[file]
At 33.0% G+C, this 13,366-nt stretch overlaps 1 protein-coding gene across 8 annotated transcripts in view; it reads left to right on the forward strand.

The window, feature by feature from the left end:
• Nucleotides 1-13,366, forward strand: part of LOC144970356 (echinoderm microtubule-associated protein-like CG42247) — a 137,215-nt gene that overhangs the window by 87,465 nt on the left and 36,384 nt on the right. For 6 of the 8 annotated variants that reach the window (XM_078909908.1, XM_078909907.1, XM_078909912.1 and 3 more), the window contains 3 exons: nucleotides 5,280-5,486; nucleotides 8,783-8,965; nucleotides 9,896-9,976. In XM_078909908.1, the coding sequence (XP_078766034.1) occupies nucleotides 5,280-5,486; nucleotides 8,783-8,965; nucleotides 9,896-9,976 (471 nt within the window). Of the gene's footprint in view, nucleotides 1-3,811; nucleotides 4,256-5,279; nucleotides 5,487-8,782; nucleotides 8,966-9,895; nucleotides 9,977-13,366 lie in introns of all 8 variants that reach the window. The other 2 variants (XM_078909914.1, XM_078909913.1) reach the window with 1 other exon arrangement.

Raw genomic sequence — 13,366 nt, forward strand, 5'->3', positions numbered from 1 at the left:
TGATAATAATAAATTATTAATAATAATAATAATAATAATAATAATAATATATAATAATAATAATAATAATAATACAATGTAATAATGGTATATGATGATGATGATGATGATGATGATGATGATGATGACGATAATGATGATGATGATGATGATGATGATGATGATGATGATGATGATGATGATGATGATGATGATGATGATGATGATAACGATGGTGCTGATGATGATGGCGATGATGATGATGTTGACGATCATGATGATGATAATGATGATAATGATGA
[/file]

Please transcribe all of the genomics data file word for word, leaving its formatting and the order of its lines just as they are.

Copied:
At 33.0% G+C, this 13,366-nt stretch overlaps 1 protein-coding gene across 8 annotated transcripts in view; it reads left to right on the forward strand.

The window, feature by feature from the left end:
• Nucleotides 1-13,366, forward strand: part of LOC144970356 (echinoderm microtubule-associated protein-like CG42247) — a 137,215-nt gene that overhangs the window by 87,465 nt on the left and 36,384 nt on the right. For 6 of the 8 annotated variants that reach the window (XM_078909908.1, XM_078909907.1, XM_078909912.1 and 3 more), the window contains 3 exons: nucleotides 5,280-5,486; nucleotides 8,783-8,965; nucleotides 9,896-9,976. In XM_078909908.1, the coding sequence (XP_078766034.1) occupies nucleotides 5,280-5,486; nucleotides 8,783-8,965; nucleotides 9,896-9,976 (471 nt within the window). Of the gene's footprint in view, nucleotides 1-3,811; nucleotides 4,256-5,279; nucleotides 5,487-8,782; nucleotides 8,966-9,895; nucleotides 9,977-13,366 lie in introns of all 8 variants that reach the window. The other 2 variants (XM_078909914.1, XM_078909913.1) reach the window with 1 other exon arrangement.

Raw genomic sequence — 13,366 nt, forward strand, 5'->3', positions numbered from 1 at the left:
TGATAATAATAAATTATTAATAATAATAATAATAATAATAATAATAATATATAATAATAATAATAATAATAATACAATGTAATAATGGTATATGATGATGATGATGATGATGATGATGATGATGATGACGATAATGATGATGATGATGATGATGATGATGATGATGATGATGATGATGATGATGATGATGATGATGATGATGATGATAACGATGGTGCTGATGATGATGGCGATGATGATGATGTTGACGATCATGATGATGATAATGATGATAATGATGA